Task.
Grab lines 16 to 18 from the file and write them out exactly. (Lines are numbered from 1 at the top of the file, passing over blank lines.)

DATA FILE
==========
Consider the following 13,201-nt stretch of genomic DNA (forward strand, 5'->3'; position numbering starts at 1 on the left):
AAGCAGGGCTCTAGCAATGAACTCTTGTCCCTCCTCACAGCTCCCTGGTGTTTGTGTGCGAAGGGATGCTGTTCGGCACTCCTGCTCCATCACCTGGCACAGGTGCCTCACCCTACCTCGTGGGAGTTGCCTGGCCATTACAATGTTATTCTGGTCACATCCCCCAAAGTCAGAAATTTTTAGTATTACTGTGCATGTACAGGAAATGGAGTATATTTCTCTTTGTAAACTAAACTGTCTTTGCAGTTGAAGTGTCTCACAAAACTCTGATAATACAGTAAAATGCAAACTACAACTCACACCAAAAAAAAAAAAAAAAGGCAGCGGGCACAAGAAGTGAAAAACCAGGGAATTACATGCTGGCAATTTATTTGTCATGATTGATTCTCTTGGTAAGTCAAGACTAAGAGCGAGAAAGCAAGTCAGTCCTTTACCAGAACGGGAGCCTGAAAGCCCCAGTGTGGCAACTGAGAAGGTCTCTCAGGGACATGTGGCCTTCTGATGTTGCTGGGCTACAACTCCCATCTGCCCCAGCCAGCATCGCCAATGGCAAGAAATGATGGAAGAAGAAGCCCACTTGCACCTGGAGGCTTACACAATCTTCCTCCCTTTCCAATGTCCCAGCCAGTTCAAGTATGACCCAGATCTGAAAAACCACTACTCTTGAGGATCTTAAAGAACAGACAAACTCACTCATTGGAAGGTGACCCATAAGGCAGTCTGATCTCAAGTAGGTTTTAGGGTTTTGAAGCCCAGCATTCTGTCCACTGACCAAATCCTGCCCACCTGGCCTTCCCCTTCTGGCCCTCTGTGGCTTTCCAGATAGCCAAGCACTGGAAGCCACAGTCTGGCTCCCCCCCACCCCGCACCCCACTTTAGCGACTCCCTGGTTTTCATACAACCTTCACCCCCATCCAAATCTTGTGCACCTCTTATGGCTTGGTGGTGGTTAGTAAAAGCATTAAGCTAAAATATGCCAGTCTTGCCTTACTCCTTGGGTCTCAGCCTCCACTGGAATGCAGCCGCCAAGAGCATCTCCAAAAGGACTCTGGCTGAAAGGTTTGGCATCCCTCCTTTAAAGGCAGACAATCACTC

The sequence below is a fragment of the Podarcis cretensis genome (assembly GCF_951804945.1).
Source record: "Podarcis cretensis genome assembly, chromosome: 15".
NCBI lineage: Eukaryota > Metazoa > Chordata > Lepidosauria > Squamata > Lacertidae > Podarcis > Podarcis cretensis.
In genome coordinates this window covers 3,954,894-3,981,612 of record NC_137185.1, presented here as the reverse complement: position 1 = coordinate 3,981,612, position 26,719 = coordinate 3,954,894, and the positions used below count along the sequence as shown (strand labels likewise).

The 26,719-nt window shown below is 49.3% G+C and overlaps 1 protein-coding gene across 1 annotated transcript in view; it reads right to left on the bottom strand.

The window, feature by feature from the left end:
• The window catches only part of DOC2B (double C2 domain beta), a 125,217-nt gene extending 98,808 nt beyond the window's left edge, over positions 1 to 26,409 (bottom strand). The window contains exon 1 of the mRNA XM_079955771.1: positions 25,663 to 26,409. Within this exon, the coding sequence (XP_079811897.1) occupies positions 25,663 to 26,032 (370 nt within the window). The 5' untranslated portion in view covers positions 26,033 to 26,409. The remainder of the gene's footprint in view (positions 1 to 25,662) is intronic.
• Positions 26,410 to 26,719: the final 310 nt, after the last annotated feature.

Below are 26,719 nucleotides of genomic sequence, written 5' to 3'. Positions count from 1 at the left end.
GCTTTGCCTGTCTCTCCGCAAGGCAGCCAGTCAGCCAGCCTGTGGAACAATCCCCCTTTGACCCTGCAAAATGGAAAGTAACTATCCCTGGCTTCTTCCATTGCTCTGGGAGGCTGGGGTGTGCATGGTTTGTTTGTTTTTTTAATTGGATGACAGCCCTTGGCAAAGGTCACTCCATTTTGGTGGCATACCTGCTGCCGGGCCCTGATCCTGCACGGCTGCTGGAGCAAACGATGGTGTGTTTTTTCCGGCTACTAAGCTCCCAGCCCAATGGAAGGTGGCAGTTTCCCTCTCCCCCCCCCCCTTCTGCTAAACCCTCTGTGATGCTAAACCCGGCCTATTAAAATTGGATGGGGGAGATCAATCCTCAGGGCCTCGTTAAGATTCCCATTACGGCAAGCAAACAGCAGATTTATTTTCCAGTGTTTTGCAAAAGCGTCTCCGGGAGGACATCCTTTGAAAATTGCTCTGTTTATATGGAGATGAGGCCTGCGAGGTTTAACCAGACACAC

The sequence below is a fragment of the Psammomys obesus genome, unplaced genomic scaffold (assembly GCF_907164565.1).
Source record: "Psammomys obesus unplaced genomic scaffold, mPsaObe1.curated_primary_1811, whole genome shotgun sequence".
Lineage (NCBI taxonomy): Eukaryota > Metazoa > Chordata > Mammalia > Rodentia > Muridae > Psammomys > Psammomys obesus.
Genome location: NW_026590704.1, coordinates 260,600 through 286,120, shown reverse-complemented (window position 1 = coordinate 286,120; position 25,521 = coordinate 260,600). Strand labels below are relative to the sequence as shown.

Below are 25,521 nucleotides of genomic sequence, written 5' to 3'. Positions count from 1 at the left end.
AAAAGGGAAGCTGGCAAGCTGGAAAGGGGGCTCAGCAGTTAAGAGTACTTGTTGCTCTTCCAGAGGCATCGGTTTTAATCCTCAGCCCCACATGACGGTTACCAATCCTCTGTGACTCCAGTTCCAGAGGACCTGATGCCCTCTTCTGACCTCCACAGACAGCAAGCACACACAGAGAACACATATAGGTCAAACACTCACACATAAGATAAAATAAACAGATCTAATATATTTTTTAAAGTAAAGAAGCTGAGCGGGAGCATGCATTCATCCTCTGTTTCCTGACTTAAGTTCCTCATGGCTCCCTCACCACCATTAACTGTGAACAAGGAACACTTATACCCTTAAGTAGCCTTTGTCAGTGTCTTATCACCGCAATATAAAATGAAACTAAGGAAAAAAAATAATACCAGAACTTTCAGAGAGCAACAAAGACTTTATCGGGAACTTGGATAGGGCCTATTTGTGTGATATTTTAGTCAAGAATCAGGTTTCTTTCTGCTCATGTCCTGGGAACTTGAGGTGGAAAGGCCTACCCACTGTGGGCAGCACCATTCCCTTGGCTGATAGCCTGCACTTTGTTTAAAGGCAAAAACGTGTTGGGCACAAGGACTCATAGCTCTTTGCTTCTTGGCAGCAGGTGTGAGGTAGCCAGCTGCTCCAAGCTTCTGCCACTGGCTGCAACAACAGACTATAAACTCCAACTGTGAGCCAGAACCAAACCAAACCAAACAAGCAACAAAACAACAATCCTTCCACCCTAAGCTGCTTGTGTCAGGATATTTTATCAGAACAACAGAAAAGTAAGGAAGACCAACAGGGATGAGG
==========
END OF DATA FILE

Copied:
Genome location: NW_026590704.1, coordinates 260,600 through 286,120, shown reverse-complemented (window position 1 = coordinate 286,120; position 25,521 = coordinate 260,600). Strand labels below are relative to the sequence as shown.

Below are 25,521 nucleotides of genomic sequence, written 5' to 3'. Positions count from 1 at the left end.
AAAAGGGAAGCTGGCAAGCTGGAAAGGGGGCTCAGCAGTTAAGAGTACTTGTTGCTCTTCCAGAGGCATCGGTTTTAATCCTCAGCCCCACATGACGGTTACCAATCCTCTGTGACTCCAGTTCCAGAGGACCTGATGCCCTCTTCTGACCTCCACAGACAGCAAGCACACACAGAGAACACATATAGGTCAAACACTCACACATAAGATAAAATAAACAGATCTAATATATTTTTTAAAGTAAAGAAGCTGAGCGGGAGCATGCATTCATCCTCTGTTTCCTGACTTAAGTTCCTCATGGCTCCCTCACCACCATTAACTGTGAACAAGGAACACTTATACCCTTAAGTAGCCTTTGTCAGTGTCTTATCACCGCAATATAAAATGAAACTAAGGAAAAAAAATAATACCAGAACTTTCAGAGAGCAACAAAGACTTTATCGGGAACTTGGATAGGGCCTATTTGTGTGATATTTTAGTCAAGAATCAGGTTTCTTTCTGCTCATGTCCTGGGAACTTGAGGTGGAAAGGCCTACCCACTGTGGGCAGCACCATTCCCTTGGCTGATAGCCTGCACTTTGTTTAAAGGCAAAAACGTGTTGGGCACAAGGACTCATAGCTCTTTGCTTCTTGGCAGCAGGTGTGAGGTAGCCAGCTGCTCCAAGCTTCTGCCACTGGCTGCAACAACAGACTATAAACTCCAACTGTGAGCCAGAACCAAACCAAACCAAACAAGCAACAAAACAACAATCCTTCCACCCTAAGCTGCTTGTGTCAGGATATTTTATCAGAACAACAGAAAAGTAAGGAAGACCAACAGGGATGAGG